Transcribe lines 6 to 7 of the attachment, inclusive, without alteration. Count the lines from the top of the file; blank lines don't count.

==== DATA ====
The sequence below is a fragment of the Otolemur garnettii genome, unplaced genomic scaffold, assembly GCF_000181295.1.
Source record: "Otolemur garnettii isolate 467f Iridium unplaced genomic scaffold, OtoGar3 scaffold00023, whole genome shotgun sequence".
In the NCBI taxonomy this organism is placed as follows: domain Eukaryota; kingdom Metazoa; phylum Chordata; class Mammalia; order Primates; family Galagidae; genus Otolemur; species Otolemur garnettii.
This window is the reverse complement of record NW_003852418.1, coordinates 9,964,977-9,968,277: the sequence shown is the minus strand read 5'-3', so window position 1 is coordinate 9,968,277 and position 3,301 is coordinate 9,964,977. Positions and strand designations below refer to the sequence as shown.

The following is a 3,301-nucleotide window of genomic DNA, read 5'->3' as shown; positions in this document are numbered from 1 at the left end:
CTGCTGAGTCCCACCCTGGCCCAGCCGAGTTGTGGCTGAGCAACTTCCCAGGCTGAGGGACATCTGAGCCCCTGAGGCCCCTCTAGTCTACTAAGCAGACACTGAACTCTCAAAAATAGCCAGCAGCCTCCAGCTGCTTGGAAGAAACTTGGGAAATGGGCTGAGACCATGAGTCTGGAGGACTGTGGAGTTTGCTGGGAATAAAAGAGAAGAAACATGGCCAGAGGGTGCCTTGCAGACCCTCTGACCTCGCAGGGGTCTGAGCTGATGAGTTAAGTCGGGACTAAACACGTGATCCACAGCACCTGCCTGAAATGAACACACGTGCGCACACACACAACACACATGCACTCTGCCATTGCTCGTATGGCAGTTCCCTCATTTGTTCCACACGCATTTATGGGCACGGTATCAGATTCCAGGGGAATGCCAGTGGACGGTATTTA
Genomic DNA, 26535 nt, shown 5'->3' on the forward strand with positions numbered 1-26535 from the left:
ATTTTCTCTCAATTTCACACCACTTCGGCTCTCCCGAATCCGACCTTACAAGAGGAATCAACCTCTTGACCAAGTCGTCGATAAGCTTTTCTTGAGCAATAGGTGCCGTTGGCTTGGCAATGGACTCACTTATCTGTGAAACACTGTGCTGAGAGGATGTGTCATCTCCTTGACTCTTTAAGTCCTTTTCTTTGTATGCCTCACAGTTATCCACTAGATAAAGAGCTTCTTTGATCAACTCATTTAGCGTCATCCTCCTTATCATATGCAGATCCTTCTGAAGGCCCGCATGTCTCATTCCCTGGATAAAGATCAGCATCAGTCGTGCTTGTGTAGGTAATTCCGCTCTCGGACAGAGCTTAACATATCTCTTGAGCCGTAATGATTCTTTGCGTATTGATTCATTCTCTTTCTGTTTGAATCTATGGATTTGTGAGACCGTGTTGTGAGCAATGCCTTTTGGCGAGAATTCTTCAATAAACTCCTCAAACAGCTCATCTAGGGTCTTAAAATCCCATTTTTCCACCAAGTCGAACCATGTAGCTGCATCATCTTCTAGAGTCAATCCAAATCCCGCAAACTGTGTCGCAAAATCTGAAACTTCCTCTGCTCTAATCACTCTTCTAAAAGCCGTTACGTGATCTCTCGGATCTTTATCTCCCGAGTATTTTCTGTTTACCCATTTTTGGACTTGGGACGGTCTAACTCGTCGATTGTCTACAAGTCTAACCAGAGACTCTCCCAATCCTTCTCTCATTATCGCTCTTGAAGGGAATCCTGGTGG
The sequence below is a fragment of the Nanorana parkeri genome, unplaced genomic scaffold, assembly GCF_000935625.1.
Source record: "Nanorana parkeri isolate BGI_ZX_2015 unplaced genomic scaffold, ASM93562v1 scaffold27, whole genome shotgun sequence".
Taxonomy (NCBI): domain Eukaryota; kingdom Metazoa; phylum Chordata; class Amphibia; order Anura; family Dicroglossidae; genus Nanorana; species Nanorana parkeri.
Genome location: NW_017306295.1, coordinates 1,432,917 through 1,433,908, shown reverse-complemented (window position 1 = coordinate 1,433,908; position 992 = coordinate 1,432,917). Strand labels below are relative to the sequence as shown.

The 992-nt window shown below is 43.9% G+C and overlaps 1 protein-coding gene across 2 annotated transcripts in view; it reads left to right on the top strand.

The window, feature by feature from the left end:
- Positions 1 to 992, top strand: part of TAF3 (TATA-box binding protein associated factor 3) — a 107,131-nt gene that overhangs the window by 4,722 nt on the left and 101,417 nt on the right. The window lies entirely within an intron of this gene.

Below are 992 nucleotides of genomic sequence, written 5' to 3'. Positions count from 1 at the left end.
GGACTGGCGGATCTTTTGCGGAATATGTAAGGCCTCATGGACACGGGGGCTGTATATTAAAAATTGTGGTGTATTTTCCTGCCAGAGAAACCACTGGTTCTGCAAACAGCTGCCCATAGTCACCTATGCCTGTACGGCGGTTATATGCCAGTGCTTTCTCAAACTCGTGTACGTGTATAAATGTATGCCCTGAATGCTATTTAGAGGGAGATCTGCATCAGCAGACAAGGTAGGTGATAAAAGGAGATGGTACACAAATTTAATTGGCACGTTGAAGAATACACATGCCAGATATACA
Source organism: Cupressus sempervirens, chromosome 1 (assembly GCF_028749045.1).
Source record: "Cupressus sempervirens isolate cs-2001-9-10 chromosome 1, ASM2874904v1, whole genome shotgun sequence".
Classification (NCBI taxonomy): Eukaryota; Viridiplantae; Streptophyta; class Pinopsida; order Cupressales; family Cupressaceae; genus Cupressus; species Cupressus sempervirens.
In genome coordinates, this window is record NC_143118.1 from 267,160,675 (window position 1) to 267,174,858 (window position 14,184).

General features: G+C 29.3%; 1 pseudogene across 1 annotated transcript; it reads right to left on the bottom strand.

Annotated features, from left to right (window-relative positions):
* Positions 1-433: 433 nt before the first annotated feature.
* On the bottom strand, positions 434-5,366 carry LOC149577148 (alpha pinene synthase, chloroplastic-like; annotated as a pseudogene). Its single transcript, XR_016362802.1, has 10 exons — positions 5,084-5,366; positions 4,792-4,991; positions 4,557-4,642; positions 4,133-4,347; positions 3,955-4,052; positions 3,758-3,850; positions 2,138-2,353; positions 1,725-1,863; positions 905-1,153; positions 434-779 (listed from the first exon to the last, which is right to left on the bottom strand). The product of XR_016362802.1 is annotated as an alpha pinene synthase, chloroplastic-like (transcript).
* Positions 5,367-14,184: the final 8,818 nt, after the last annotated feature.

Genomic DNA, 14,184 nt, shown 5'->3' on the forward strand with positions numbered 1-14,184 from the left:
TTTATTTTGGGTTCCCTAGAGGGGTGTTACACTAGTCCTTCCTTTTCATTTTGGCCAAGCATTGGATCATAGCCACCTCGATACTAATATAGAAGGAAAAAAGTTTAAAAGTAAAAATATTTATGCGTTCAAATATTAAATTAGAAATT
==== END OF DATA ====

CTGCTGAGTCCCACCCTGGCCCAGCCGAGTTGTGGCTGAGCAACTTCCCAGGCTGAGGGACATCTGAGCCCCTGAGGCCCCTCTAGTCTACTAAGCAGACACTGAACTCTCAAAAATAGCCAGCAGCCTCCAGCTGCTTGGAAGAAACTTGGGAAATGGGCTGAGACCATGAGTCTGGAGGACTGTGGAGTTTGCTGGGAATAAAAGAGAAGAAACATGGCCAGAGGGTGCCTTGCAGACCCTCTGACCTCGCAGGGGTCTGAGCTGATGAGTTAAGTCGGGACTAAACACGTGATCCACAGCACCTGCCTGAAATGAACACACGTGCGCACACACACAACACACATGCACTCTGCCATTGCTCGTATGGCAGTTCCCTCATTTGTTCCACACGCATTTATGGGCACGGTATCAGATTCCAGGGGAATGCCAGTGGACGGTATTTA
Genomic DNA, 26535 nt, shown 5'->3' on the forward strand with positions numbered 1-26535 from the left: